This weekend, Salon runs a piece dramatically titled "Art in Crisis: The architecture meltdown." In it, journalist Scott Timberg talks about how architecture—as a profession and a societal need—has largely tanked along with the economy in recent years. Although "architecture will never die completely," here are some dry stats: nearly 14 percent of architecture post-grads can't find jobs, nor can 9.2 percent of experienced architects between 30 and 54. At one point in the piece, architect Barbara Bestor draws a parallel between struggling to make it in the field and being an immigrant worker. (A point that Architizer's Kelsey Campbell-Dollaghan takes issue with: "As a young graduate wracked with debt myself, I chose to take a job outside of traditional architecture, faced with the endless hierarchical cycle of internships and stipends," she writes. "[...] I can say with a certainty that, like the decision to take on student debt, it was entirely my own. Immigrant workers—who, yes, work long hours for meager wages—are not doing so for the 'passion' of the job. [...]") Below, please find the most utterly depressing, disheartening, and defeatist quotes from Timberg's 3,200-word op-ed:
· "Gehry, whose Walt Disney Concert Hall has become an iconic part of downtown Los Angeles and whose widespread fame led him to a gig designing jewelry for Tiffany, complained recently about the lack of work in the States and grumbled that he wishes he could move his staff to China, where there are more opportunities."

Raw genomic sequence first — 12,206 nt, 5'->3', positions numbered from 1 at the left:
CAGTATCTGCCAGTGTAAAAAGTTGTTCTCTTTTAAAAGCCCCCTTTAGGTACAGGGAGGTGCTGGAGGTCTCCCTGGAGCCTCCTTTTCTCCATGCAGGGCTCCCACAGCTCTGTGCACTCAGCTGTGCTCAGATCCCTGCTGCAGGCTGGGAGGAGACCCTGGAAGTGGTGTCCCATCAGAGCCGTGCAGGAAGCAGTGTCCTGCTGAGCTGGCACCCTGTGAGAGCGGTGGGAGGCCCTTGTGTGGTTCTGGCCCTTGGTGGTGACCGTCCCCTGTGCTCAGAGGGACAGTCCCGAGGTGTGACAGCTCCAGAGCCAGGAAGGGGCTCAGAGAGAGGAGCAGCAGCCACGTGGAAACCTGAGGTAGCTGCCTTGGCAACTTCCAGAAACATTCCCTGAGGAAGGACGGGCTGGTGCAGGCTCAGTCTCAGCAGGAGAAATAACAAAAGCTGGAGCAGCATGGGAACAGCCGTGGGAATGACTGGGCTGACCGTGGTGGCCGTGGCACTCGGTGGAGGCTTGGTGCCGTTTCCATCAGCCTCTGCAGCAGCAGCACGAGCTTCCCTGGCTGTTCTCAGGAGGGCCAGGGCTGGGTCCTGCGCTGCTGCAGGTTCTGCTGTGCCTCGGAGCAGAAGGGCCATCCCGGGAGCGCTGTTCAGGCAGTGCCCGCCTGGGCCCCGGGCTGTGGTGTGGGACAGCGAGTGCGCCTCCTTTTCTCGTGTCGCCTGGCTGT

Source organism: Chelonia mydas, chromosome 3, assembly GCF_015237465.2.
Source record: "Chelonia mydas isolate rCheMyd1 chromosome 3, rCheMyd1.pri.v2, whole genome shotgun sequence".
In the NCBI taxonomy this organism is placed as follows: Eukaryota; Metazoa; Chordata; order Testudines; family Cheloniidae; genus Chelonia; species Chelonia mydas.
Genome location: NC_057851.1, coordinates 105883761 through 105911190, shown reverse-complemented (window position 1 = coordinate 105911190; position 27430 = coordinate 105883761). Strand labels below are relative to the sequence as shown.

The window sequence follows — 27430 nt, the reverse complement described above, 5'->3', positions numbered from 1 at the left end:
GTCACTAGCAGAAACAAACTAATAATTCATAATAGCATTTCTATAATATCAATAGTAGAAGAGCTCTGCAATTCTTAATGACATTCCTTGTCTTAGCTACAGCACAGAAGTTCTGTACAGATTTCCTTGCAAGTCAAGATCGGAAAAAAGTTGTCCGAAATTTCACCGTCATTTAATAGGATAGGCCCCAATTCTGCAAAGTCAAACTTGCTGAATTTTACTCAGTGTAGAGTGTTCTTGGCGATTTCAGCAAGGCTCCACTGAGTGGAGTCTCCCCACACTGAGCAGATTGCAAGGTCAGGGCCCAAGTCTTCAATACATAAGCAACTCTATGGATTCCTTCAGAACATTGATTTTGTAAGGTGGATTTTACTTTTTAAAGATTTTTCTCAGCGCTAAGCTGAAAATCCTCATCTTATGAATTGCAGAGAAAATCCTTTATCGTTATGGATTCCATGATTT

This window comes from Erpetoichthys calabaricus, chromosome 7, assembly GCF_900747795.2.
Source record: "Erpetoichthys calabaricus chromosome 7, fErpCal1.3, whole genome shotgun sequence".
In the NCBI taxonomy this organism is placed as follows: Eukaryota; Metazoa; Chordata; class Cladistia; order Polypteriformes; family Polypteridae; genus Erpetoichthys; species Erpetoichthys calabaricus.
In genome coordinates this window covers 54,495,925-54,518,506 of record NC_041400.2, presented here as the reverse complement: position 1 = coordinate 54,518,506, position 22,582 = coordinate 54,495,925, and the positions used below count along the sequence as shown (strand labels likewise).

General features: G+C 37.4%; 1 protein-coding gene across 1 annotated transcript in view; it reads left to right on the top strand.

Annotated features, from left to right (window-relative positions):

· "Thom Mayne, the Pritzker Prize-winning architect (the field’s top prize) who has gone from one of the field’s rebels to one of its most successful, joked grimly about the need for a party for depressed architects."
· "After working hard to break into what seemed to be a burgeoning profession, unemployment was like being buried alive."
· Gensler, the nation’s biggest firm, laid off 750 of a staff of about 3,000; British Pritzker-winner Norman Foster laid off a quarter of his."
· "A former architect has become one of the best-loved baristas in Los Angeles; another runs the Coolhaus ice cream truck."
· "It's the new English major."
· "A lot of the profession [...] has spent years in denial."
· "'These days, “We are making less than a cleaning lady,' [Olivier] Touraine says, sitting in Wurstkuche, the high-design gastropub that serves the architecture students of SCI-Arc."
· "Others buy cheap land in developing countries and design self-funded projects of their own to give clients a sense of forward motion. 'It’s completely staged.'"
· "'I’m almost more surprised when I hear people are still together,' says Touraine, who recently separated from his wife. 'It’s like having two guinea pigs in the same cage—night and day, you bring the stress back.'"